Guest Column - Russell Boyd
Bright prospects for chemical job hunters
By Russell Boyd
Canadian Business magazine published an article in their April 30 issue entitled “Where the Jobs Are,” that struck a chord for me. The editors surveyed data on employment and wage levels for more than 600 occupations tracked by Statistics Canada. They selected jobs with at least 10,000 employed individuals and ones that experienced employment growth between 2006 and 2011. They eliminated jobs with median salaries below $60,000. The final list of the 50 best-paying, highest-demand career choices today is based on three criteria: job growth from 2006 to 2011, median compensation in 2011, and the change in the median compensation from 2006 to 2011. The weightings assigned to the three criteria were 50, 40 and 10 per cent, respectively.
Of course, I immediately thought of the oil sands and sure enough number one on the list is petroleum engineer, the person who figures out how to get the oil out of the oil sands. According to Canadian Business, it is the fastestgrowing occupation in Canada, with employment increasing by 85 per cent between 2006 and 2011 and a median salary of $92,002 in 2011. I was not surprised to see that number two is nursing supervisor given our aging population. Employment in this category has increased by 46 per cent in the past five years and the median salary reached $74,880 in 2011. Electrical and telecommunications contractors are number three on the list with a 2011 median salary of $69,160, while data analysts are in the number four position at $66,040. The growth in these two categories — 67 per cent and 64 per cent, respectively — is not surprising given the importance of information and communications technology and the impact it has on our society.
I was delighted to see that Canadian Business placed chemist and chemical engineer in the number five position with a five-year growth rate of 53 per cent and 2011 median salary of $67,330. Initially, I thought that the need might be tied to the oil sands and that the article would emphasize chemical engineering. (In fact, the story points out that the oil and gas, and metals and mining sectors pay chemical engineers better than other sectors, but they employ only about 7 per cent of the profession. About 70 per cent of chemical engineers work in manufacturing and related sectors as diverse as waste management, pharmaceuticals and food processing.) As a chemistry graduate, I was gratified to see that the article mentioned that chemists are needed for many reasons, including seeking out new sources of energy. The full range of opportunities for chemists was not outlined, but two areas of growing demand were noted: the environment and water-related fields, and workplace safety and health.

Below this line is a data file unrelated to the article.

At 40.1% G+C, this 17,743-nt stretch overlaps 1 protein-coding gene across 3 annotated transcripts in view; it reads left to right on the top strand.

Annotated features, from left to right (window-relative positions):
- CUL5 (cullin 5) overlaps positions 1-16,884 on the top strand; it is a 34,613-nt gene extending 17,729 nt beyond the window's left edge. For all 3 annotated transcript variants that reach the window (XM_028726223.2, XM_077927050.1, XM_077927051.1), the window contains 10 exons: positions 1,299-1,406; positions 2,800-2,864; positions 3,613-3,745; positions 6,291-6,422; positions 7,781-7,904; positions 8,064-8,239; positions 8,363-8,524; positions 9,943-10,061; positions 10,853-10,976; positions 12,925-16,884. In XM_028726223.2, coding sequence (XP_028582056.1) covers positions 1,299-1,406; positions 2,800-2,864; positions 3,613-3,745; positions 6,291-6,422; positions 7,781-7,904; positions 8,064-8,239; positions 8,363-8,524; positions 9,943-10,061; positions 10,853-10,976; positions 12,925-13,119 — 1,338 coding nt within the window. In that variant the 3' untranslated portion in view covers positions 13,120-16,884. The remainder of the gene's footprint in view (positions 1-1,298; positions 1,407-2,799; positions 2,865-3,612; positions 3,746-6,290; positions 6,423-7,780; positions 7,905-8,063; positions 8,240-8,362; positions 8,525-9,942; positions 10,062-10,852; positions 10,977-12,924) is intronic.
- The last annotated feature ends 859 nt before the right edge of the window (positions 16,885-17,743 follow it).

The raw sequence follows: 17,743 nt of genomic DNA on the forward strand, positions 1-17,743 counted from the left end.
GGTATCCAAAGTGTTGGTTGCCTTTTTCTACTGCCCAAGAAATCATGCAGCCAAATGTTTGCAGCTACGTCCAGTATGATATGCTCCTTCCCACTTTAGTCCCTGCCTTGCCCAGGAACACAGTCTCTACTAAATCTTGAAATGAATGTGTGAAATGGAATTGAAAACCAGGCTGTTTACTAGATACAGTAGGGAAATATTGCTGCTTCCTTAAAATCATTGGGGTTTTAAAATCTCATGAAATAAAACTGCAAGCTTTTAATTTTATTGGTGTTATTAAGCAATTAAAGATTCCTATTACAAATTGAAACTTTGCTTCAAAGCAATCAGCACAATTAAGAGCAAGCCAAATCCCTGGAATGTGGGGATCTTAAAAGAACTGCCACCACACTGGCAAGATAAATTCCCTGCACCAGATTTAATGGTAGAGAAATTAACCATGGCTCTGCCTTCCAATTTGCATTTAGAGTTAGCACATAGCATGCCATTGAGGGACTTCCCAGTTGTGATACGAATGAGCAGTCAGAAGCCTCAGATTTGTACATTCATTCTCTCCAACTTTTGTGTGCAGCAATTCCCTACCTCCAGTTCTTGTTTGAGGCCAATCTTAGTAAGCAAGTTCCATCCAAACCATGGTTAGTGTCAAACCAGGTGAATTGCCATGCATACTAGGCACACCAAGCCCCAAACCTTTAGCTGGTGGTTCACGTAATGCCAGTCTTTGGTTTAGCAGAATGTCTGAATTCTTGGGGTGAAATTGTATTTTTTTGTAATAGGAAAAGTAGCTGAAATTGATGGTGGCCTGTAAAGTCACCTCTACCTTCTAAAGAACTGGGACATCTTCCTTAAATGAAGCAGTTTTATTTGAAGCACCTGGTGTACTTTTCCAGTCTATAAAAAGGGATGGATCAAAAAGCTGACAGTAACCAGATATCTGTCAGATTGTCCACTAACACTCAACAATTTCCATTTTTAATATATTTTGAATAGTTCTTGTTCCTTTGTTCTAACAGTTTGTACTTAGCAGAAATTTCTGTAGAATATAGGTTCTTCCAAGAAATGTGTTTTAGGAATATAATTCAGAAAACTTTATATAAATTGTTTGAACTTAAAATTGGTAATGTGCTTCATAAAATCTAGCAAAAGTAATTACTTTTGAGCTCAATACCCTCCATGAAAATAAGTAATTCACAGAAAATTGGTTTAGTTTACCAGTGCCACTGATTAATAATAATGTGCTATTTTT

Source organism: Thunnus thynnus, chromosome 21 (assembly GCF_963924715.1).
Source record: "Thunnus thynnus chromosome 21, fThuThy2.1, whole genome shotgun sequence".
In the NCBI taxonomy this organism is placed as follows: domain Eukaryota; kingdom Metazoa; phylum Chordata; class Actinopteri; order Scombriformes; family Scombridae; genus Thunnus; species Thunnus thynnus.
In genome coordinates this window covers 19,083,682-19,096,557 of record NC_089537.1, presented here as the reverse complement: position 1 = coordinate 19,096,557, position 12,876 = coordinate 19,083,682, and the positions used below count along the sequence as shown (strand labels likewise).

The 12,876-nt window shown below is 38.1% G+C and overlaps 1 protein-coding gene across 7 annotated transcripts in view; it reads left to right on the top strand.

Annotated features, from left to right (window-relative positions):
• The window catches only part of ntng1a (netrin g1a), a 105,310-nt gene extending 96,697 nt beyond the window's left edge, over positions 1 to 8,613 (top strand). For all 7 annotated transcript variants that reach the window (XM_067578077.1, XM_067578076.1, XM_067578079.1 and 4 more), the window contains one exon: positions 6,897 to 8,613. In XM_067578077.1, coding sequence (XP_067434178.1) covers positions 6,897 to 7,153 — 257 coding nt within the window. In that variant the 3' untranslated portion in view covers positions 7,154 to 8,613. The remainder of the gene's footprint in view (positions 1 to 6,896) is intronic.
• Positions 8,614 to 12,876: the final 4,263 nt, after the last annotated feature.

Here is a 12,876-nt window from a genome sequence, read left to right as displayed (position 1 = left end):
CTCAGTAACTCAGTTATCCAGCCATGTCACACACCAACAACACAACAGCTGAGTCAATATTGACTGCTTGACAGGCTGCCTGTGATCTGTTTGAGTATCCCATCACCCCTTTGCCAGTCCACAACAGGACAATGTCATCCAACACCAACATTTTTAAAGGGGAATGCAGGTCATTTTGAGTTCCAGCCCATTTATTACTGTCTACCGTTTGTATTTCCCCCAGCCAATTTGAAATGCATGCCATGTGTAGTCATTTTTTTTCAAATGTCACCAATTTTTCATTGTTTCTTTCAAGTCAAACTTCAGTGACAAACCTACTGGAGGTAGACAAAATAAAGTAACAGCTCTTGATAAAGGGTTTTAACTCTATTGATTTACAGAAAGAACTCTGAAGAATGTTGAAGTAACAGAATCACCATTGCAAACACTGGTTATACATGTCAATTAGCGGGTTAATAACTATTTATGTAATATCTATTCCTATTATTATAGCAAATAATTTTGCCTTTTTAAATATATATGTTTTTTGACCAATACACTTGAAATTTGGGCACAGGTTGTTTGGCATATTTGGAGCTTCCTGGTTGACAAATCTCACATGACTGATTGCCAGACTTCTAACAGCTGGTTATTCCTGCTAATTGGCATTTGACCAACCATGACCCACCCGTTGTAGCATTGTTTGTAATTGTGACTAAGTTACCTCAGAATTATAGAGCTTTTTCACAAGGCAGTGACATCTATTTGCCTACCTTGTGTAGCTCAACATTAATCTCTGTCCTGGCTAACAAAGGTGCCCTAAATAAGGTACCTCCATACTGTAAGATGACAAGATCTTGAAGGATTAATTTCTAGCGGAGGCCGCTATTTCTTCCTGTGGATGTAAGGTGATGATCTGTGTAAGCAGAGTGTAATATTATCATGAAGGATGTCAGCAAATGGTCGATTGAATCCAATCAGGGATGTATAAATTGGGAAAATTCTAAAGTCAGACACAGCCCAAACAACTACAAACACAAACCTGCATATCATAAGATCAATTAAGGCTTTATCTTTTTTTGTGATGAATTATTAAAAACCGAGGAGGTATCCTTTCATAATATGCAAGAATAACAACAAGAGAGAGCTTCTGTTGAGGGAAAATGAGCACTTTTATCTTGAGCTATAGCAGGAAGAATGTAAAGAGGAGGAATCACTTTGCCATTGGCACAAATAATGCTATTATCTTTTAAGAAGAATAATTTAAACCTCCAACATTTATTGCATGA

I think this is very encouraging and it makes me optimistic about the future demand for chemists and chemical engineers. It is apparent that the formal education of chemists and chemical engineers prepares them to be problem solvers and leaders in many fields. (And if the stature of Angela Merkel — physical chemist and German chancellor — is any indication, this includes the elected leaders of G8 countries.) The CIC has an important role to play in serving these future leaders in the chemical sciences and engineering, and making sure their contributions are recognized and their potential maximized. One important thing for us to do is to continue to improve communications with CIC members and key stakeholders whose decisions have both direct and indirect impacts on our members and the CIC and its Constituent Societies. Much has been achieved in the area of communications in the recent past, but much remains to be done to engage and communicate with our younger members and the next generation of members. Also, we must continue to build stronger ties to industry and to make sure that the CIC does not miss out on opportunities in areas such as biotechnology and materials science. I thank all members of the CIC for the opportunity to be the Chair of your board. I will do my best to serve the interests of the CIC.
Russell Boyd is the 2012-2013 Chair of the Board of Directors of the Chemical Institute of Canada and a professor in the Department of Chemistry at Dalhousie University.
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